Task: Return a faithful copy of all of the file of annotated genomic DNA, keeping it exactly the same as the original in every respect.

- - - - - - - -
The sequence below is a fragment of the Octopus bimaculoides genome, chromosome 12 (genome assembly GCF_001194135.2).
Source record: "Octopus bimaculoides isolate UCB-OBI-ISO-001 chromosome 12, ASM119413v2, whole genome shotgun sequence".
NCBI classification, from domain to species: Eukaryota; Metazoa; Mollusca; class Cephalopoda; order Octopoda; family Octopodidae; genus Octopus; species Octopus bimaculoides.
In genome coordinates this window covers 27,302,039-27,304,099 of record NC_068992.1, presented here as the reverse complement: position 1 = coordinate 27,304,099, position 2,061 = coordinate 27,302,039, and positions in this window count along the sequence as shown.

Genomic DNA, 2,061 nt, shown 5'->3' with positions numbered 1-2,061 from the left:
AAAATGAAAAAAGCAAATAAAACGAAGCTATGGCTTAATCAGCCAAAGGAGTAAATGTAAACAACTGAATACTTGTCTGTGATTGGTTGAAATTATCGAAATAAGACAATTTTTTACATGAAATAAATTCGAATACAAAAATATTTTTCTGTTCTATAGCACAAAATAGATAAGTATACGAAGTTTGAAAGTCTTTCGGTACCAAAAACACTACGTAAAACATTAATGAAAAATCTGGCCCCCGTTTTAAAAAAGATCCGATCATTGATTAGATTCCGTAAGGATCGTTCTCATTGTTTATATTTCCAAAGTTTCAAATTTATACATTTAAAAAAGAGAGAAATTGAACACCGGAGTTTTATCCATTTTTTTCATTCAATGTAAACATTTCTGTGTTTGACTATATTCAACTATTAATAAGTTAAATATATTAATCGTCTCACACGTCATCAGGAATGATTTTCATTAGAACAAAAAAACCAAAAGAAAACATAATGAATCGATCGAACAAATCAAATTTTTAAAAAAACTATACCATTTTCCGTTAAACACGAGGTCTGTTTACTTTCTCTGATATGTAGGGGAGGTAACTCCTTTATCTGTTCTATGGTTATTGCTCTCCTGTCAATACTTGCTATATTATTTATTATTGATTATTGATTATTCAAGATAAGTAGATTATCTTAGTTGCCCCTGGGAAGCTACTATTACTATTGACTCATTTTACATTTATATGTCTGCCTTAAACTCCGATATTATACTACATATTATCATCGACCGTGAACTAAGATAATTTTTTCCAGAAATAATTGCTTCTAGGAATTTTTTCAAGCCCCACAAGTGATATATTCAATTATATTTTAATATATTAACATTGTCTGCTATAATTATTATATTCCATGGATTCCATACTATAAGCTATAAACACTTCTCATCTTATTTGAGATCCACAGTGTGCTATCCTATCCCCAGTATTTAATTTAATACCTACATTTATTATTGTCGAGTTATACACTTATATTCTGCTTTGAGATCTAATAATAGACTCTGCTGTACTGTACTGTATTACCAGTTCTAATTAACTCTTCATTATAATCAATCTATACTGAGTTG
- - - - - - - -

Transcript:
The sequence below is a fragment of the Octopus bimaculoides genome, chromosome 12 (genome assembly GCF_001194135.2).
Source record: "Octopus bimaculoides isolate UCB-OBI-ISO-001 chromosome 12, ASM119413v2, whole genome shotgun sequence".
NCBI classification, from domain to species: Eukaryota; Metazoa; Mollusca; class Cephalopoda; order Octopoda; family Octopodidae; genus Octopus; species Octopus bimaculoides.
In genome coordinates this window covers 27,302,039-27,304,099 of record NC_068992.1, presented here as the reverse complement: position 1 = coordinate 27,304,099, position 2,061 = coordinate 27,302,039, and positions in this window count along the sequence as shown.

Genomic DNA, 2,061 nt, shown 5'->3' with positions numbered 1-2,061 from the left:
AAAATGAAAAAAGCAAATAAAACGAAGCTATGGCTTAATCAGCCAAAGGAGTAAATGTAAACAACTGAATACTTGTCTGTGATTGGTTGAAATTATCGAAATAAGACAATTTTTTACATGAAATAAATTCGAATACAAAAATATTTTTCTGTTCTATAGCACAAAATAGATAAGTATACGAAGTTTGAAAGTCTTTCGGTACCAAAAACACTACGTAAAACATTAATGAAAAATCTGGCCCCCGTTTTAAAAAAGATCCGATCATTGATTAGATTCCGTAAGGATCGTTCTCATTGTTTATATTTCCAAAGTTTCAAATTTATACATTTAAAAAAGAGAGAAATTGAACACCGGAGTTTTATCCATTTTTTTCATTCAATGTAAACATTTCTGTGTTTGACTATATTCAACTATTAATAAGTTAAATATATTAATCGTCTCACACGTCATCAGGAATGATTTTCATTAGAACAAAAAAACCAAAAGAAAACATAATGAATCGATCGAACAAATCAAATTTTTAAAAAAACTATACCATTTTCCGTTAAACACGAGGTCTGTTTACTTTCTCTGATATGTAGGGGAGGTAACTCCTTTATCTGTTCTATGGTTATTGCTCTCCTGTCAATACTTGCTATATTATTTATTATTGATTATTGATTATTCAAGATAAGTAGATTATCTTAGTTGCCCCTGGGAAGCTACTATTACTATTGACTCATTTTACATTTATATGTCTGCCTTAAACTCCGATATTATACTACATATTATCATCGACCGTGAACTAAGATAATTTTTTCCAGAAATAATTGCTTCTAGGAATTTTTTCAAGCCCCACAAGTGATATATTCAATTATATTTTAATATATTAACATTGTCTGCTATAATTATTATATTCCATGGATTCCATACTATAAGCTATAAACACTTCTCATCTTATTTGAGATCCACAGTGTGCTATCCTATCCCCAGTATTTAATTTAATACCTACATTTATTATTGTCGAGTTATACACTTATATTCTGCTTTGAGATCTAATAATAGACTCTGCTGTACTGTACTGTATTACCAGTTCTAATTAACTCTTCATTATAATCAATCTATACTGAGTTG